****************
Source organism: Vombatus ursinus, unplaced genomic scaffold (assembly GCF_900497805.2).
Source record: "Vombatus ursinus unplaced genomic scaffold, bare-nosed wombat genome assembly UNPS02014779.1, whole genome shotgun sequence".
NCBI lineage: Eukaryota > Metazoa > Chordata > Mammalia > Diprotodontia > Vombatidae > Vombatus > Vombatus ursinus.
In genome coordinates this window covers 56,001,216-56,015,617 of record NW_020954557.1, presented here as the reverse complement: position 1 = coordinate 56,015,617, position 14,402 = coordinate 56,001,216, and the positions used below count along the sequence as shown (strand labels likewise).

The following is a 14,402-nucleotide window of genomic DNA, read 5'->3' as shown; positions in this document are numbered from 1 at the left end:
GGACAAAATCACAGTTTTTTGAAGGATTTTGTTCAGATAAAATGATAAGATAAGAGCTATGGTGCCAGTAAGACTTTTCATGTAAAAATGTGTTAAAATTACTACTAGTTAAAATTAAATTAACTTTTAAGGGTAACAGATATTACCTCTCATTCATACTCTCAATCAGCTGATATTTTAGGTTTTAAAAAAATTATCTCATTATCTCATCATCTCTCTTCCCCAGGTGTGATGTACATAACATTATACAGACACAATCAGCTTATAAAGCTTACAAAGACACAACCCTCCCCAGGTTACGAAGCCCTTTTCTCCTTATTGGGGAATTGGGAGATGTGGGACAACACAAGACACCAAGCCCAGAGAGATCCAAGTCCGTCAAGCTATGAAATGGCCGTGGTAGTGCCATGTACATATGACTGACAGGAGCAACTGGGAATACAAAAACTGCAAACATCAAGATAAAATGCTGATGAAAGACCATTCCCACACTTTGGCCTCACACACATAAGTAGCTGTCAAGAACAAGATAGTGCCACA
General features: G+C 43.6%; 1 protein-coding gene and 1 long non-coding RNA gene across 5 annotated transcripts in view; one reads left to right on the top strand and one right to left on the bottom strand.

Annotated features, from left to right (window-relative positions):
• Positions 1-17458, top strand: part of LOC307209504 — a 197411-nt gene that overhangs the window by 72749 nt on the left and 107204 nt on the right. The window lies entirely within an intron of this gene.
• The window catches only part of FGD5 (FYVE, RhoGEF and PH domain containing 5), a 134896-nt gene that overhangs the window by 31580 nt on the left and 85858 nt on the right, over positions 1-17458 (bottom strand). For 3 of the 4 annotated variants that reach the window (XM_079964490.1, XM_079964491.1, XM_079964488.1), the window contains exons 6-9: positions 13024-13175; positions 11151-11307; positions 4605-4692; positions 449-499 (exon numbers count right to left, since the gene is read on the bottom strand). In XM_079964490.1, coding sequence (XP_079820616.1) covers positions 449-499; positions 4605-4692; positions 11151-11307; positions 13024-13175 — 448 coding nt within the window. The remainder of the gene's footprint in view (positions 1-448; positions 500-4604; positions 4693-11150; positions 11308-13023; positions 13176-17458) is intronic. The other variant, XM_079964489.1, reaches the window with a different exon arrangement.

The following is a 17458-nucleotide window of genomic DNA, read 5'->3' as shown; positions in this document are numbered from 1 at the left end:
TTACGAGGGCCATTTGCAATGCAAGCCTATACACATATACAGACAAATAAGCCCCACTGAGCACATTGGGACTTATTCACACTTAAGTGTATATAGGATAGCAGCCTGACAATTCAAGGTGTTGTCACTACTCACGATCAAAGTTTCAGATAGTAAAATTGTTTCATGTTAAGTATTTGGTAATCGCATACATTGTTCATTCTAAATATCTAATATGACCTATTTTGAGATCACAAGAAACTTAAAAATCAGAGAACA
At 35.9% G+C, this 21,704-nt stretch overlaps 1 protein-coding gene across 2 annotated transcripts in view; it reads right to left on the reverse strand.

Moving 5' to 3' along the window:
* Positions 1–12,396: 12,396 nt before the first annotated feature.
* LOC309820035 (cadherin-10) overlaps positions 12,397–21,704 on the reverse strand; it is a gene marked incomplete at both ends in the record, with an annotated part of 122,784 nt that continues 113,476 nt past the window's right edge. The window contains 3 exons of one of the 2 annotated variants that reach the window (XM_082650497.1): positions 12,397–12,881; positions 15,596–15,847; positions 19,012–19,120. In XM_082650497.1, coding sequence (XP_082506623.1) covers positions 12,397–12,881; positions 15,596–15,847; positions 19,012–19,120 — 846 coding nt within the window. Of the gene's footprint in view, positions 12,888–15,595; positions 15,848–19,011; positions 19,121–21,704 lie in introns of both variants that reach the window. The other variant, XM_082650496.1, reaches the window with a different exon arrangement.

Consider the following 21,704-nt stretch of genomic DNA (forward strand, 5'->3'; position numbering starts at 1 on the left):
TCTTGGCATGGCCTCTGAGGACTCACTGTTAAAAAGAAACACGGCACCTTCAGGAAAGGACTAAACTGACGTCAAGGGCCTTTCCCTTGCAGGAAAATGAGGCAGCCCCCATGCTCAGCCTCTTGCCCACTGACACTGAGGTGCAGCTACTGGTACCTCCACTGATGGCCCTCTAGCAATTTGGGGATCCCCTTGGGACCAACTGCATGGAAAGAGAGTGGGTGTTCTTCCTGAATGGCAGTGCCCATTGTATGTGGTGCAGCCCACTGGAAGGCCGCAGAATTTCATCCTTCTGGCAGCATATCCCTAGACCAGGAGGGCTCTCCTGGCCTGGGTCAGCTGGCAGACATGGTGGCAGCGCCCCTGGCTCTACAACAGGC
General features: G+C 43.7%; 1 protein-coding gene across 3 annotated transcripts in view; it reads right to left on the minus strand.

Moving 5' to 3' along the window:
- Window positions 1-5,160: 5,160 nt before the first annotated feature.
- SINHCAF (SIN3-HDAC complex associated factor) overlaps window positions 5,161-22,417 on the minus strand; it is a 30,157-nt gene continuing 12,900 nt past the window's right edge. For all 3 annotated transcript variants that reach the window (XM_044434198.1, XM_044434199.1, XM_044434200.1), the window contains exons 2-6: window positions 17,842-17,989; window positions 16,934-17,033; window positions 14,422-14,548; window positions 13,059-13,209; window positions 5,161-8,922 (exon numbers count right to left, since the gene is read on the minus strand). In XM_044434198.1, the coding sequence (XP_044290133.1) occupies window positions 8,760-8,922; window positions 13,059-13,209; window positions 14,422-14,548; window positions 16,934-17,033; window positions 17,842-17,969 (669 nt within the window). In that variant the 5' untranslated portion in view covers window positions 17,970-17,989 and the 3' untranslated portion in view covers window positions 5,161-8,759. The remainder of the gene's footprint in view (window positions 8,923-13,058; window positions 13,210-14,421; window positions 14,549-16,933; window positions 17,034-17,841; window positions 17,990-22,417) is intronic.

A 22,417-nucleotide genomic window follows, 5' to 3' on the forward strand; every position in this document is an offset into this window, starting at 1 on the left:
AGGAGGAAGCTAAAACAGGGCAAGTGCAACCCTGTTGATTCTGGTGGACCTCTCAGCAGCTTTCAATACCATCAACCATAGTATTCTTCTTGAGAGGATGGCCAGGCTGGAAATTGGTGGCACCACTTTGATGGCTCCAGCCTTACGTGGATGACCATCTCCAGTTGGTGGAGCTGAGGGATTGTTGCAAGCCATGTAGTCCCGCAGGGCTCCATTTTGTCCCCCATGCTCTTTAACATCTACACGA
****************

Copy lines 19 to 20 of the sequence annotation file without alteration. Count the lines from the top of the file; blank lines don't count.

General features: G+C 43.7%; 1 protein-coding gene across 3 annotated transcripts in view; it reads right to left on the minus strand.

Moving 5' to 3' along the window: